Good Questions Come Before Good Answers

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A World of Questions

A discussion topic posted early in 2011 on the LinkedIn Harvard Business Review Readers’ Group was “What is Key to Success?” What followed were over 600 comments from members all over the globe. I did a highly unscientific sampling and found about 25% from North America, 40% from India (reflecting, I suppose, the long association with England) and the rest from Europe and other countries. I didn’t see any from China.

While some questioned how to measure success and whether it could be pursued, almost all set out to answer the question and came back with the usual suspects: “focus”, “vision”, “passion”, “confidence”, “dedication”, “persistence” etc. etc. It was depressing. Not because these answers are “wrong”; on the contrary, they are “right”. The problem is that (like so much popular management advice) they are true-but-useless. More technically, they are abstractions made from observing “success” retrospectively, and as soon as one brings them into space and time prospectively, they give one no clue how to proceed. How do I/we  get focused, right here, right now? To what should I/we be dedicated, right here, right now? How? How do we tell persistence from obstinacy? And so on. The problem lies with the question:

I posted the following response:

“Fritz Roethlisberger, a very wise Harvard Business School Professor, gave a talk at the school over sixty years ago with the title “What is the secret of success?” He concluded quickly that it was a “silly, meaningless and unanswerable question”!

Fritz Roethlisberger (1898-1974)

The problem is, he said, is that it encourages too many of us to think of the present time as a means and the future as some golden goal that we will eventually reach. As a result we never get to enjoy the present. The question we should be asking, he said is “What prevents me from learning here and now?”

He continued:

“It should be obvious that growth and learning take place in the present. . . . The past is gone and the future is uncertain. . . . Some of you, I fear, tend to think of the present as a means and the future as an end. . . . What if I suggested to you that the future is the means and the present is the end? Would that sound too silly? Before throwing it out as absurd, however, let’s consider it for a moment. You can’t live in the past or the future, can you? And when the future comes, it is “present,” isn’t it? When a businessman (sic) retires at the age of sixty- five he doesn’t have the same organism he had when he was twenty. Isn’t it likely—or am I just dreaming—that he won’t be able to enjoy some of the things he thought he would enjoy at the age of twenty? Why is it then that so many of us feel we can’t settle down and enjoy the present until we achieve success? . . .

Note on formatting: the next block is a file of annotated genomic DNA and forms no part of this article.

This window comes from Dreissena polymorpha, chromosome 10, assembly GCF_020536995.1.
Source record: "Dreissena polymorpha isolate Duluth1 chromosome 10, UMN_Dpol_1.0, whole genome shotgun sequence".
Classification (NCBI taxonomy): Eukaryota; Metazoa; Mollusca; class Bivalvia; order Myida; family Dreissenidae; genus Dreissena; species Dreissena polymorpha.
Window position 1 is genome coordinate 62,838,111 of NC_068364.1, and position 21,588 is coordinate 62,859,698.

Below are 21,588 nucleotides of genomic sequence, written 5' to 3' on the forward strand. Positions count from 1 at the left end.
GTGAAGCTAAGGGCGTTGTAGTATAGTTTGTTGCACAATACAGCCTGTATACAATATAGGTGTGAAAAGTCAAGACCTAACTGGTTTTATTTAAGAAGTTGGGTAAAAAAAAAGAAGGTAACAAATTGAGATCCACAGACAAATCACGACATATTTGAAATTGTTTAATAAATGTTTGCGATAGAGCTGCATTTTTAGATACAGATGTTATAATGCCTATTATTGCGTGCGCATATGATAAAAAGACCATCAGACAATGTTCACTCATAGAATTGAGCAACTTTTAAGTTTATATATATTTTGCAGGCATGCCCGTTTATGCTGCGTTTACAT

Are there not two different kinds of goals? . . . one kind which takes all meaning and significance out of the present, and . . . another kind of goal which makes the present more meaningful and significant. . . . By means of [the first kind] we make ourselves miserable in the present . . . we create a target just in order to shoot at it and we make ourselves miserable every time we fail to hit the bull’s-eye. . . .

In the case of the second kind of goal, we create the target to perfect our shooting here and now. This kind of goal works for us. It makes meaningful and significant the present. It facilitates growth, learning, the sense of adventure and exploration. In this frame of reference, hitting the bull’s-eye isn’t an end in itself. The bull’s-eye merely becomes a means for correcting the source of error here and now. Are not such goals treating the future as a means and the present as an end? If so, what are these goals which allow us to retain our zest for growth and learning and adaptation until the day we die? This [is the] question.”

In The New Ecology of Leadership I describe the learning goals that make the present meaningful and discuss the importance of good questions to getting good answers. I also use the ecological perspective of the ecocycle to generate a series of helpful questions for organizations and their leaders to address.

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2 Responses to Good Questions Come Before Good Answers

  1. David says:

    Oscar, Thanks for the comment. Yes, context matters and history matters. Let’s see how the HBR group defines success!

  2. Dear David,

    Thank you for beginning your article with the idea of cultural relevance and context. Different cultures do have different approaches to success, as they also have different perspectives on time. The Chinese one is particularly different about it. I agree that we must be aware of what’s happening around us, living for today and not only for tomorrow. As a result of reading your article, I posted this question on HBR’s group on Linkedin: “What does “business success” mean for you?”. Let’s see what fellow members say!

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